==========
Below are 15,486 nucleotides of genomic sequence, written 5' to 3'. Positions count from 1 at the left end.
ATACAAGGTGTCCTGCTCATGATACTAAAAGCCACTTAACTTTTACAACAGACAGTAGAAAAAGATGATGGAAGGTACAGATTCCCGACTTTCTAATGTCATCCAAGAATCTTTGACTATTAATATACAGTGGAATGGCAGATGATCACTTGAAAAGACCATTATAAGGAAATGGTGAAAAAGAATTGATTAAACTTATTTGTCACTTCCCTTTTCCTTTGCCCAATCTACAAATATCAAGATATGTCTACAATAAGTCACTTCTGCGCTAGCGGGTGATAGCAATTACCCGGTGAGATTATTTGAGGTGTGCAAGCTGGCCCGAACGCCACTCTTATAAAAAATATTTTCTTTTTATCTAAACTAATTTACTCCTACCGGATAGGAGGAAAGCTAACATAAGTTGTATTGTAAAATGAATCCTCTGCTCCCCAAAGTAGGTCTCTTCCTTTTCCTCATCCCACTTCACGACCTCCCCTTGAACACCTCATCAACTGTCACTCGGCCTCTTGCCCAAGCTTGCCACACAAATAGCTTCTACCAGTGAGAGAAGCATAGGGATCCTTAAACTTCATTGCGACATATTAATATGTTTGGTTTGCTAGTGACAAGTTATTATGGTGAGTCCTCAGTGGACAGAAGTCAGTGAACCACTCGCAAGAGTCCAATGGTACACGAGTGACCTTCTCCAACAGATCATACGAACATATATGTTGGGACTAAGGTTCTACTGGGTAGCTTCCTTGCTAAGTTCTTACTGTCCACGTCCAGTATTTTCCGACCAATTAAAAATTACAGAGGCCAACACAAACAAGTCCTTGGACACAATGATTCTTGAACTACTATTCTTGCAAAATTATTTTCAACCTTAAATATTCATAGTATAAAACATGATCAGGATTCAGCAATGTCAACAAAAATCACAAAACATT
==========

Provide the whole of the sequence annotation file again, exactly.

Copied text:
Below are 15,486 nucleotides of genomic sequence, written 5' to 3'. Positions count from 1 at the left end.
ATACAAGGTGTCCTGCTCATGATACTAAAAGCCACTTAACTTTTACAACAGACAGTAGAAAAAGATGATGGAAGGTACAGATTCCCGACTTTCTAATGTCATCCAAGAATCTTTGACTATTAATATACAGTGGAATGGCAGATGATCACTTGAAAAGACCATTATAAGGAAATGGTGAAAAAGAATTGATTAAACTTATTTGTCACTTCCCTTTTCCTTTGCCCAATCTACAAATATCAAGATATGTCTACAATAAGTCACTTCTGCGCTAGCGGGTGATAGCAATTACCCGGTGAGATTATTTGAGGTGTGCAAGCTGGCCCGAACGCCACTCTTATAAAAAATATTTTCTTTTTATCTAAACTAATTTACTCCTACCGGATAGGAGGAAAGCTAACATAAGTTGTATTGTAAAATGAATCCTCTGCTCCCCAAAGTAGGTCTCTTCCTTTTCCTCATCCCACTTCACGACCTCCCCTTGAACACCTCATCAACTGTCACTCGGCCTCTTGCCCAAGCTTGCCACACAAATAGCTTCTACCAGTGAGAGAAGCATAGGGATCCTTAAACTTCATTGCGACATATTAATATGTTTGGTTTGCTAGTGACAAGTTATTATGGTGAGTCCTCAGTGGACAGAAGTCAGTGAACCACTCGCAAGAGTCCAATGGTACACGAGTGACCTTCTCCAACAGATCATACGAACATATATGTTGGGACTAAGGTTCTACTGGGTAGCTTCCTTGCTAAGTTCTTACTGTCCACGTCCAGTATTTTCCGACCAATTAAAAATTACAGAGGCCAACACAAACAAGTCCTTGGACACAATGATTCTTGAACTACTATTCTTGCAAAATTATTTTCAACCTTAAATATTCATAGTATAAAACATGATCAGGATTCAGCAATGTCAACAAAAATCACAAAACATT